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Finite Element Model of the Human Lower Extremity Skeleton System in a Lateral Impact
Published September 11, 1996 by International Research Council on Biokinetics of Impact in Switzerland
This paper presents a finite element model of the human lower extremity skeleton system to facilitate the investigation of dynamic responses of the lower extremity to lateral impact loading. The model consists of the femur, the tibia, and the knee ligaments. The geometry and mass distribution of the model were chosen to represent a 50th percentile male lower extremity skeletal structure based on anatomical measurements and available data. The model was constructed using solid hexahedron elements, shell elements and nonlinear spring-damper elements. Linear viscoelastic material was used to describe the mechanical property of the long bones. Boundary conditions were defined in accordance with the configuration of a car-pedestrian lateral collision.
The model was implemented by means of the finite element program DYNA3D. The tibia segment of the model was validated against the published three-point bending test with human leg specimens. The whole model was validated against previously performed tests with lower extremity specimens at impact speeds of 30 and 17 km/h. A stress analysis was performed in terms of the injury mechanism of the lower extremity to a lateral impact loading. The calculated peak tensile stress in the model at impact speed 30 km/h is 160 MPa which corresponds to the stress level of failure of the tibia. At impact speed 17 km/h the peak tensile stress is 102 MPa that is lower than the ultimate tensile stress of the tibia.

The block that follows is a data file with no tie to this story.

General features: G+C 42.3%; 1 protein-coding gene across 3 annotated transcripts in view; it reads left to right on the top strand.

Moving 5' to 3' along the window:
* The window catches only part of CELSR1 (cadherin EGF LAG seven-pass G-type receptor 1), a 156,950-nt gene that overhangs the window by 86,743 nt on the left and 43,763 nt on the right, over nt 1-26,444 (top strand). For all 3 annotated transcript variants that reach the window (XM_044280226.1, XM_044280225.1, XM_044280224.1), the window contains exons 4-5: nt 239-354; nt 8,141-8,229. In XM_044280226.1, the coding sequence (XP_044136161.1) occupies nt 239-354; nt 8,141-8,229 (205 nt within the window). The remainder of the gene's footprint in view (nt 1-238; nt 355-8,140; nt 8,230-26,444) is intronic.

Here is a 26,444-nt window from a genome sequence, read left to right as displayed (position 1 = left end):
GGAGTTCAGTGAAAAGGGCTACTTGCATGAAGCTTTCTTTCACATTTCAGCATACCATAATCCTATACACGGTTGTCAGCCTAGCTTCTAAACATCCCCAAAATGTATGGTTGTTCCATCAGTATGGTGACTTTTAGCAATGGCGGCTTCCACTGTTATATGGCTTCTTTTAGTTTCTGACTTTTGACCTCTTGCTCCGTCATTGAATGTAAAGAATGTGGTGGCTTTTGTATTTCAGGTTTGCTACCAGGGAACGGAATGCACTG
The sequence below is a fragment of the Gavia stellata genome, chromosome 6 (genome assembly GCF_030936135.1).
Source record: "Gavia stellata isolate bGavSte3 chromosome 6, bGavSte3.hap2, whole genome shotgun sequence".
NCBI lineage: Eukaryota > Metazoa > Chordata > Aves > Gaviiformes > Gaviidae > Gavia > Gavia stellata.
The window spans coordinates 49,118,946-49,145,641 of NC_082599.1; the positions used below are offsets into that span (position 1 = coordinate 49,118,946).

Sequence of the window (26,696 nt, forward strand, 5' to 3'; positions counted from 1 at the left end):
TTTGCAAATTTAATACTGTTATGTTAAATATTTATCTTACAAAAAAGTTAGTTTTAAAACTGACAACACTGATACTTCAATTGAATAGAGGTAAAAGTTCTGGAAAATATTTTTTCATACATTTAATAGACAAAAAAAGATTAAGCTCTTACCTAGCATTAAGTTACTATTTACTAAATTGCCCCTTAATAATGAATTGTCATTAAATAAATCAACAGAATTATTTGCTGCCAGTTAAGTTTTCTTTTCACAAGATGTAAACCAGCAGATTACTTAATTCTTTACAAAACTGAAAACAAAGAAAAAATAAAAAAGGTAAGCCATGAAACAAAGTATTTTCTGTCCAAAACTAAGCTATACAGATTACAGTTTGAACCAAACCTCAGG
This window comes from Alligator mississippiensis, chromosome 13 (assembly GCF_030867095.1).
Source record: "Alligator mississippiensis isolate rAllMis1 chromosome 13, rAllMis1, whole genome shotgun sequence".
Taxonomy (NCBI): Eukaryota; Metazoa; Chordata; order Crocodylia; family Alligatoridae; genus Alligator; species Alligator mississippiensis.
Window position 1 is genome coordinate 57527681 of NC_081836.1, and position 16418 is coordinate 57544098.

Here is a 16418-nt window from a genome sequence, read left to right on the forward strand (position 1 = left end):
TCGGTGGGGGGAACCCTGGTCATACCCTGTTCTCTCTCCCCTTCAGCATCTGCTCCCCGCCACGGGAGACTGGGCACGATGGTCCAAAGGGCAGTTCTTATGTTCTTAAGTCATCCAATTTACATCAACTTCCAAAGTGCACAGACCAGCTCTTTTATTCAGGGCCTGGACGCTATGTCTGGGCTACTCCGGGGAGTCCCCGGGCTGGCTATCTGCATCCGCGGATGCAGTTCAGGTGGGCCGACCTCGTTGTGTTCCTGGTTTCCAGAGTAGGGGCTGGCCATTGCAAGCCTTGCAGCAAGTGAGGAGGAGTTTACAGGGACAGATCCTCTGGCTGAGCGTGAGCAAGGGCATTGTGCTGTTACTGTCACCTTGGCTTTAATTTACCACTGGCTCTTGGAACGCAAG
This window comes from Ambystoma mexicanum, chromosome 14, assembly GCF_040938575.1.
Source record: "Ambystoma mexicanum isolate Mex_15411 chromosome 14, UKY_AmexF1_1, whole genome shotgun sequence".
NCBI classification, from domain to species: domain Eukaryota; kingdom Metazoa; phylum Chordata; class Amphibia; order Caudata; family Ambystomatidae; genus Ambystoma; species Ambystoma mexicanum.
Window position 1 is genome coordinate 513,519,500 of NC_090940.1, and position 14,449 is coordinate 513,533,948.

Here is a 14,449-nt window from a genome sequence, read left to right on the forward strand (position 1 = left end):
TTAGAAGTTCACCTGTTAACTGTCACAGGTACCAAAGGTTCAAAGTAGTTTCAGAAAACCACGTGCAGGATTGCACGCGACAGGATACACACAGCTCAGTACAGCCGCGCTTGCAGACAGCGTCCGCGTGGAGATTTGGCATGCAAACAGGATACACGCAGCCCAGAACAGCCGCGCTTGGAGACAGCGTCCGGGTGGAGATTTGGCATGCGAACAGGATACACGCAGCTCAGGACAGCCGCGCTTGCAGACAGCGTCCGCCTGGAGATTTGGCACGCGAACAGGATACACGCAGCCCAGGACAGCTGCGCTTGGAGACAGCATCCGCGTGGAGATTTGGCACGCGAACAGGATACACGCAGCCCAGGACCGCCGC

The model facilitates the calculation of detailed physical quantities such as stress distribution within simulated structures, and contributes to a better understanding of injury mechanisms at the level of stress analysis.